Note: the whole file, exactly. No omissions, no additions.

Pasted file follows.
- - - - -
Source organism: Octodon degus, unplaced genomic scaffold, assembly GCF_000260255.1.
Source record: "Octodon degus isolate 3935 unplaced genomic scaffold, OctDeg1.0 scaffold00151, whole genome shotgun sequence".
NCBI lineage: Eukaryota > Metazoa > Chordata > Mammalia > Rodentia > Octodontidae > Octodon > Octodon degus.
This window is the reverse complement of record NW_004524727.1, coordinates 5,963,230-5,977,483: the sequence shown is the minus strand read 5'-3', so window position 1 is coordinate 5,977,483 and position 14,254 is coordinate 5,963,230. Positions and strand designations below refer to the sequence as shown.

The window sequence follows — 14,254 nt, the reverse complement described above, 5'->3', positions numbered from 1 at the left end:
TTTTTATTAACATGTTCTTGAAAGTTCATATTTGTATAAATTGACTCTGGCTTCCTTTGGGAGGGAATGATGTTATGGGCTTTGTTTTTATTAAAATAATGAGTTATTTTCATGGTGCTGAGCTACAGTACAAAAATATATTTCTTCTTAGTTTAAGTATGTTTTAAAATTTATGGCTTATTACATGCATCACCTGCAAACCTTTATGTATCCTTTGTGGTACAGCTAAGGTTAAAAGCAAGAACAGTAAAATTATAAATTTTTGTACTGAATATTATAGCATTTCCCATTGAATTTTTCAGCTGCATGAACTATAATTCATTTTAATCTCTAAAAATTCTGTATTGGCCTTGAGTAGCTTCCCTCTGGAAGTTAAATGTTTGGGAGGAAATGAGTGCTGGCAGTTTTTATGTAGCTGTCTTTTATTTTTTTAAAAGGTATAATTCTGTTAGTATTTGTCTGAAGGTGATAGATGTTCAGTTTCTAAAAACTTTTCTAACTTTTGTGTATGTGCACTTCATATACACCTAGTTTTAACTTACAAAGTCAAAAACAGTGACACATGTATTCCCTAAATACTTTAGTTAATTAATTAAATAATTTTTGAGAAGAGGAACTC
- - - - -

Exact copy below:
Source organism: Octodon degus, unplaced genomic scaffold, assembly GCF_000260255.1.
Source record: "Octodon degus isolate 3935 unplaced genomic scaffold, OctDeg1.0 scaffold00151, whole genome shotgun sequence".
NCBI lineage: Eukaryota > Metazoa > Chordata > Mammalia > Rodentia > Octodontidae > Octodon > Octodon degus.
This window is the reverse complement of record NW_004524727.1, coordinates 5,963,230-5,977,483: the sequence shown is the minus strand read 5'-3', so window position 1 is coordinate 5,977,483 and position 14,254 is coordinate 5,963,230. Positions and strand designations below refer to the sequence as shown.

The window sequence follows — 14,254 nt, the reverse complement described above, 5'->3', positions numbered from 1 at the left end:
TTTTTATTAACATGTTCTTGAAAGTTCATATTTGTATAAATTGACTCTGGCTTCCTTTGGGAGGGAATGATGTTATGGGCTTTGTTTTTATTAAAATAATGAGTTATTTTCATGGTGCTGAGCTACAGTACAAAAATATATTTCTTCTTAGTTTAAGTATGTTTTAAAATTTATGGCTTATTACATGCATCACCTGCAAACCTTTATGTATCCTTTGTGGTACAGCTAAGGTTAAAAGCAAGAACAGTAAAATTATAAATTTTTGTACTGAATATTATAGCATTTCCCATTGAATTTTTCAGCTGCATGAACTATAATTCATTTTAATCTCTAAAAATTCTGTATTGGCCTTGAGTAGCTTCCCTCTGGAAGTTAAATGTTTGGGAGGAAATGAGTGCTGGCAGTTTTTATGTAGCTGTCTTTTATTTTTTTAAAAGGTATAATTCTGTTAGTATTTGTCTGAAGGTGATAGATGTTCAGTTTCTAAAAACTTTTCTAACTTTTGTGTATGTGCACTTCATATACACCTAGTTTTAACTTACAAAGTCAAAAACAGTGACACATGTATTCCCTAAATACTTTAGTTAATTAATTAAATAATTTTTGAGAAGAGGAACTC